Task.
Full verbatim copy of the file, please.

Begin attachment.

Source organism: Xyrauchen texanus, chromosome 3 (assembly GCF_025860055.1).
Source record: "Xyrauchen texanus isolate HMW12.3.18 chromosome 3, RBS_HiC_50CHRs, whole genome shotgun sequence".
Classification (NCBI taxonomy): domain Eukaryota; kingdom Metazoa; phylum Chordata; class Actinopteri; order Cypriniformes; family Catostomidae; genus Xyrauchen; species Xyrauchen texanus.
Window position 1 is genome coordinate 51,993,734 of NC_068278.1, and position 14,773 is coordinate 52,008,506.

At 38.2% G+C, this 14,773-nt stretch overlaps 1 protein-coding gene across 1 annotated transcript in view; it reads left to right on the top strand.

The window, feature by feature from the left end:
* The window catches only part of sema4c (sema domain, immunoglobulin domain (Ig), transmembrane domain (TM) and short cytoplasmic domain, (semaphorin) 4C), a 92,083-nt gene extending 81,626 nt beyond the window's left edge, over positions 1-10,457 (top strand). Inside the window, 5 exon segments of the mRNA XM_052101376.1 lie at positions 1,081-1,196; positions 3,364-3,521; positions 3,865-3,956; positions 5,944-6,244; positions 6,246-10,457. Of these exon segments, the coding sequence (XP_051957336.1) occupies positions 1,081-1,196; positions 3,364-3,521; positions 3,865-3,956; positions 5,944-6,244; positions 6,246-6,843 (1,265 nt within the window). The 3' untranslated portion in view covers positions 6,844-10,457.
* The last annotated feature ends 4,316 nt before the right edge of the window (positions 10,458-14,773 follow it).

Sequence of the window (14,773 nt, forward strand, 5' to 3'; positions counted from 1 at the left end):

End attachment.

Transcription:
Source organism: Xyrauchen texanus, chromosome 3 (assembly GCF_025860055.1).
Source record: "Xyrauchen texanus isolate HMW12.3.18 chromosome 3, RBS_HiC_50CHRs, whole genome shotgun sequence".
Classification (NCBI taxonomy): domain Eukaryota; kingdom Metazoa; phylum Chordata; class Actinopteri; order Cypriniformes; family Catostomidae; genus Xyrauchen; species Xyrauchen texanus.
Window position 1 is genome coordinate 51,993,734 of NC_068278.1, and position 14,773 is coordinate 52,008,506.

At 38.2% G+C, this 14,773-nt stretch overlaps 1 protein-coding gene across 1 annotated transcript in view; it reads left to right on the top strand.

The window, feature by feature from the left end:
* The window catches only part of sema4c (sema domain, immunoglobulin domain (Ig), transmembrane domain (TM) and short cytoplasmic domain, (semaphorin) 4C), a 92,083-nt gene extending 81,626 nt beyond the window's left edge, over positions 1-10,457 (top strand). Inside the window, 5 exon segments of the mRNA XM_052101376.1 lie at positions 1,081-1,196; positions 3,364-3,521; positions 3,865-3,956; positions 5,944-6,244; positions 6,246-10,457. Of these exon segments, the coding sequence (XP_051957336.1) occupies positions 1,081-1,196; positions 3,364-3,521; positions 3,865-3,956; positions 5,944-6,244; positions 6,246-6,843 (1,265 nt within the window). The 3' untranslated portion in view covers positions 6,844-10,457.
* The last annotated feature ends 4,316 nt before the right edge of the window (positions 10,458-14,773 follow it).

Sequence of the window (14,773 nt, forward strand, 5' to 3'; positions counted from 1 at the left end):